Now THIS is a picture I have been looking forward to taking! Joker and Jill – relaxed – munching on their hay … while in the background MayMay doing the same!
A while back the goats got moved into their woods full time. Not a bad spot to hang out in the fall. Now that the snow arrived they needed some ‘out and about’ time. I have mentioned my purchase of an electronic dog collar system. The aim being to curb the goats natural bravado and impishness around the other flerd members. I did not want them to be around Jill and Joker until those two had settled in. AND I have been searching for a way to train the goats to NOT do certain things.
Clicker training has been great for teaching any of the flerd to DO something. It allowed me to teach a vocabulary for tasks like; jumping up onto a bench, lifting a hoof, returning to a barn or coop, coming to me when I call ‘Here!’, waiting turns for bowls of grain (meds, supplements, etc.). It doesn’t build in ‘reprimands’. And there are just some behaviours that require a negative consequence to bring about change.
After months of research I came across the idea of the electronic dog collars. You can see that Dottie (above) has two collars on. One being the e-collar. It has three settings; beeping sound, buzzing vibration, light shock. I studiously watched the YouTube videos of Ty the Dog Guy. From him I learned I had two phases of training to work on. First I worked individually with the goats to train them to attend to my calling ‘Here!’. I would have their collar vibrate when I first called out. As soon as the goat turned to come to me I would stop the vibration. I had a food reward ready and lots of praise when they reached me. I did three sessions with them – the final one with both of them out for a walk with me around the lower paddock. They LOVE to play clicker games – and were quite keen to explore and to come when called. They also learned that putting collars on meant going out into the paddocks with me. Step one – a success.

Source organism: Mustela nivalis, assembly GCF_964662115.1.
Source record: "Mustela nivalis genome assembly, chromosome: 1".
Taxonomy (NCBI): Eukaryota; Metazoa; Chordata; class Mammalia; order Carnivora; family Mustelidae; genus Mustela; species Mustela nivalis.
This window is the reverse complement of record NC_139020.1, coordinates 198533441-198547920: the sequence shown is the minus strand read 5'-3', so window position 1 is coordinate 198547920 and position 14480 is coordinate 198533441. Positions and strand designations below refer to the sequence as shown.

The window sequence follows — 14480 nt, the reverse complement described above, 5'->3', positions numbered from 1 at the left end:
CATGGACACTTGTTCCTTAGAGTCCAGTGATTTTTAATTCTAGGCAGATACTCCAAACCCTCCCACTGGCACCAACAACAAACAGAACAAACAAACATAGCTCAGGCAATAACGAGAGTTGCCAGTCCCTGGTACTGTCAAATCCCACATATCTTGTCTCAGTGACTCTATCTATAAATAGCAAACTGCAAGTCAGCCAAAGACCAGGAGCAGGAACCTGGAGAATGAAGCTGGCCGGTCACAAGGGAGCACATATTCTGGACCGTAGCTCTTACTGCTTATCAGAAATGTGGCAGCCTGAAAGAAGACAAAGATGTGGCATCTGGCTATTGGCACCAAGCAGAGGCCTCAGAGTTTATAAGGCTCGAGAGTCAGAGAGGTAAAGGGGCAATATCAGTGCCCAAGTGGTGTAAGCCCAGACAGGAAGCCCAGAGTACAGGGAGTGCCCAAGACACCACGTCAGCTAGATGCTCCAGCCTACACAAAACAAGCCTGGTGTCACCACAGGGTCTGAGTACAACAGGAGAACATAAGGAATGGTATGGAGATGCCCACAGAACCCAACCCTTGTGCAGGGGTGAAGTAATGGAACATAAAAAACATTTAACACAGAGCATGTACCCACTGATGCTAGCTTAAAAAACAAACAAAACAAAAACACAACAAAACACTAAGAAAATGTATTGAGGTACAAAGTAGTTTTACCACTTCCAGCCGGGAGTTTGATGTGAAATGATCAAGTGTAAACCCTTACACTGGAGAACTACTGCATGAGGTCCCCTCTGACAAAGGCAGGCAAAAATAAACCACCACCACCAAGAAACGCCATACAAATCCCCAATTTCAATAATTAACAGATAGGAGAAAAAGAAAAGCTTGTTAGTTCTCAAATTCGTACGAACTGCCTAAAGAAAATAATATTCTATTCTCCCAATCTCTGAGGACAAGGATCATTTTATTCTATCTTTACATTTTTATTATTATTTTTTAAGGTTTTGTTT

I’ve been hesitant to go to the next step. I wanted the conditions to be just right. This afternoon when I realized I had a good two hours to putter in the back paddock – cleaning up and raking – I knew it was as good as it would get.
I needed to have BOTH goats out – have my eyes on them constantly – and yet have the donkeys, ducks and chickens around too. I needed to train them to stay away from the fencing around the duck ‘sun run’. And I needed to train them to avoid the pop door to the duck room. I knew that it only took one zap of the mesh electric fencing to teach them to avoid testing it. They’d respected that mesh fence line all summer up in the woods.
So … with my trusty remote in my pocket – able to control both collars – we had at it. MAN … I CAN’T BELIEVE I DIDN’T TRY THIS YEARS AGO! What a great tool! I only used the beeping and the vibration settings. Dottie was the first to try all the ‘no-go’ spots. One buzz – turned her right away. Her hackles went up – I could see she clearly felt it. And she totally associated that vibration with the fence line. Next – she stuck her head into the duck pop door – BUZZ – and out of there too. She decided to settle in to munch on some hay at a feeder.
All this time May had set herself up with a hay feeder tucked off to the side. She watched Dottie – and totally learned from her about the ‘no-go’ areas. In fact – the entire time we were out together MayMay was either right by my side, including right beside me while I drove the tractor back and forth to the compost bin – or deliberately away from the donkeys and the birds. It was a lesson for me to see that it was Dottie who pushes the limits.
I was relieved and very happy the second time I drove the tractor back from the compost bin. Ahead of me the goats scampered up the hill – doing their goatie wiggle and dancing along. They had come across the donkeys coming down the hill and both goats moved respectfully off to the other side to pass.
My intention is not to leave the goats out when I am not out there too. And definitely not out unless I have time to have eyes on them all. It is much healthier for the goats to be running up and down the hillside, and to be playing in the front paddock and through the larger woods and rock ledges. They just want to be where I am. How great that we seem to be heading back into that possibility. They can be out to ‘play’. AND they can have their own shelter and play area for solo time.
Now … time to help Joker and Jill give up on getting the duck’s food out of their ‘sun run’. Always something to work on around here! 😉
Meadow Hugs to you!